Microsoft is sure that Copilot will make money in the long term even if it is struggling now

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Key notes

  • Microsoft’s AI assistant, Copilot, faces adoption challenges despite promises of long-term success.
  • The $30 monthly cost and underdeveloped features in some applications like Excel are hurdles.
  • Microsoft emphasizes Copilot’s value in areas like information retrieval and task completion within Teams and Outlook.

Microsoft remains confident in the future of its AI assistant Copilot but admits the technology is facing hurdles with user adoption in the short term. At the recent Morgan Stanley Technology, Media, and Telecom 2024 conference, Jared Spataro, corporate vice president of Modern Work & Business Applications at Microsoft, highlighted both the promise and current limitations of Copilot.

Spataro acknowledged that the $30 per user monthly price tag for Copilot within Microsoft 365 may deter some customers. He added that certain versions, such as Copilot for Excel, are still under development and may not yet justify the cost.

However, Spataro emphasized the value proposition of Copilot in applications like Teams and Outlook, where it excels at “sophisticated information retrieval” and “sophisticated task completion.”

Microsoft is aware that Copilot needs further development in certain areas to meet user expectations. Spataro admitted:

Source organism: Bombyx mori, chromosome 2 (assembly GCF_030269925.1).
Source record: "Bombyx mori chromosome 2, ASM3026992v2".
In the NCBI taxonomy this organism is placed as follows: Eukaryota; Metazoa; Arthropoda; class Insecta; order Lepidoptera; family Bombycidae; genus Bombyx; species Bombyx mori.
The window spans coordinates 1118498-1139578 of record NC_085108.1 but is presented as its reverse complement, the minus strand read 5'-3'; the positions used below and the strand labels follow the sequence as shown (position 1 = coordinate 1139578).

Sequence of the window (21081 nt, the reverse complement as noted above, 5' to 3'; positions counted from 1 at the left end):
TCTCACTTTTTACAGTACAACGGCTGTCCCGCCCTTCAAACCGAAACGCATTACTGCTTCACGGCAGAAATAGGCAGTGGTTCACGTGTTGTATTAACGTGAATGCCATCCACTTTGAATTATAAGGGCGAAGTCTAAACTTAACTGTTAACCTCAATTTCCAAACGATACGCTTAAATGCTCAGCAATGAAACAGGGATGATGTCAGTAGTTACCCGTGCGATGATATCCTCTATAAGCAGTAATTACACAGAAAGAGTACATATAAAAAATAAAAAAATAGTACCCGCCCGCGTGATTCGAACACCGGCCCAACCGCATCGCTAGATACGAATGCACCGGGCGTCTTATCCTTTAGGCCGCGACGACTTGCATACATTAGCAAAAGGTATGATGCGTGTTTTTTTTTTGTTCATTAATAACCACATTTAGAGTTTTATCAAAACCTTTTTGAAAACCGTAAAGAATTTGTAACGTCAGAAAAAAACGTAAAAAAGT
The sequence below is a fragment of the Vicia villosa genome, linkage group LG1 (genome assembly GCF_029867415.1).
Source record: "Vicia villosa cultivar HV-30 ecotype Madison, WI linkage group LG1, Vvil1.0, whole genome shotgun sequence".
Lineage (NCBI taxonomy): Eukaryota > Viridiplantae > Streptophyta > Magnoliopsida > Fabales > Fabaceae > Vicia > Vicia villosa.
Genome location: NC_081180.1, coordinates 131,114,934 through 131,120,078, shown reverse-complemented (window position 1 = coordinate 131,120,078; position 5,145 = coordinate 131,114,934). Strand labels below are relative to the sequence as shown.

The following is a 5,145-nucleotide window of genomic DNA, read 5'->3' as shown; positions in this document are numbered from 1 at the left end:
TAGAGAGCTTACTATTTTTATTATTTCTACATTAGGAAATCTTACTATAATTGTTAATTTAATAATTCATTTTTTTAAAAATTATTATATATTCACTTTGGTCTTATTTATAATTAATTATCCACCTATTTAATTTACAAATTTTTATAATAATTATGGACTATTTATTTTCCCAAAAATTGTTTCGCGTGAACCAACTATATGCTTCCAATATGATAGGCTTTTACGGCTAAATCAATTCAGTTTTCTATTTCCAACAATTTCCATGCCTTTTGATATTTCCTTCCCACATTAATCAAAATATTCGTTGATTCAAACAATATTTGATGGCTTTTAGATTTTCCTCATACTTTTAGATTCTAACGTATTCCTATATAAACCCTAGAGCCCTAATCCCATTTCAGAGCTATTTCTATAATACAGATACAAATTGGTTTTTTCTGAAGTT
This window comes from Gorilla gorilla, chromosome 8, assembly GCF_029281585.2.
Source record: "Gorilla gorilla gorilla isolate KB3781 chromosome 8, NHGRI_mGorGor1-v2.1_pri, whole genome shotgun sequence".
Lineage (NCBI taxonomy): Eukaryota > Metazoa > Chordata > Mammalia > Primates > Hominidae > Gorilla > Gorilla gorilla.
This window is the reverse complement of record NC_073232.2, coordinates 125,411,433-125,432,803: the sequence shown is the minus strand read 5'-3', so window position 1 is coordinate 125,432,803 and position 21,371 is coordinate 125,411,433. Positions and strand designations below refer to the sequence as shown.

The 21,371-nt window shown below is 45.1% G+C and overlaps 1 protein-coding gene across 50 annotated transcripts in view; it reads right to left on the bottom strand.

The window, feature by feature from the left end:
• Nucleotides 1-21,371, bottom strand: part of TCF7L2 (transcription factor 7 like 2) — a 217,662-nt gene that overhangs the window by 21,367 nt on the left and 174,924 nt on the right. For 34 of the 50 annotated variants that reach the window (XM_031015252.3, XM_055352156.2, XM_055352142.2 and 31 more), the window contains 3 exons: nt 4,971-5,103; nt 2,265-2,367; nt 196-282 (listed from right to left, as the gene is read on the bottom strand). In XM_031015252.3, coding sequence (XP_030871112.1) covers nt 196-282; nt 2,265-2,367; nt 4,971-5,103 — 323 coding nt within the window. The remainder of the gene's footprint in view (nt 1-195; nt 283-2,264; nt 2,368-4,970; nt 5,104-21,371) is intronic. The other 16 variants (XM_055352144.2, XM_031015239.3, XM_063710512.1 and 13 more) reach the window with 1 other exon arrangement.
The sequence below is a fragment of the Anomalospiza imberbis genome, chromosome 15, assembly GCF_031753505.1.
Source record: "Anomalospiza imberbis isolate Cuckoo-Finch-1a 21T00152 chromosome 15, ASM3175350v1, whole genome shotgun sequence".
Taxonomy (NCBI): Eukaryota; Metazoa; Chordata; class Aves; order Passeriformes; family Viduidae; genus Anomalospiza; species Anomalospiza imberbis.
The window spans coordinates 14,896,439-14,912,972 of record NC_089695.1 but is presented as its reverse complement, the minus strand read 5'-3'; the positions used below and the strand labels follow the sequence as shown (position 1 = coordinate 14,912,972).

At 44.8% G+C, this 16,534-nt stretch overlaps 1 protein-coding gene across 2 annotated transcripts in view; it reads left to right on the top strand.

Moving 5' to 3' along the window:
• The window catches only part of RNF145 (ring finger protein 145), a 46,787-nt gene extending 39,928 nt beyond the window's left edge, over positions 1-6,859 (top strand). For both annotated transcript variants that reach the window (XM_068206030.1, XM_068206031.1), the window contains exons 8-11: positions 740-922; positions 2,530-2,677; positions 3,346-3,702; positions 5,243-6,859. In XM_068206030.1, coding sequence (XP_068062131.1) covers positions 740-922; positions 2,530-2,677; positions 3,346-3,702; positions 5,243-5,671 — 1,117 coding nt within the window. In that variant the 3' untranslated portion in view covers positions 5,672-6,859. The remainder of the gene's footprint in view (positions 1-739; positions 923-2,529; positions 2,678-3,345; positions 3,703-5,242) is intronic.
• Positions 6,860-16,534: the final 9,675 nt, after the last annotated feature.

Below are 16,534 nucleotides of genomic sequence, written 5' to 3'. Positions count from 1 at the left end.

So if you look at Copilot in Excel, like, we all can’t wait until it’s an Excel jockey and can do a lot, but it’s coming. It’s learning and people have very high expectations. Same is true of PowerPoint and it’s going to disappoint there because we’re still learning the commanding surface of Excel.

Microsoft is working closely with customers to demonstrate the tool’s value and justify its pricing. The company cites internal research indicating a 29% productivity boost for users and high satisfaction among those who have used Copilot for two weeks.

Investors were advised to manage their expectations and not expect immediate financial returns, as reported by The Register. Microsoft is currently employing a “land and expand” strategy, offering Copilot programs to entice customers and then aiming to convert them into paying subscribers for more licenses.

While Copilot may not be an instant financial windfall, Microsoft’s long-term vision remains optimistic. The company believes Copilot has the potential to become a crucial tool for users across various applications, streamlining workflows and boosting productivity. What’s your take on it?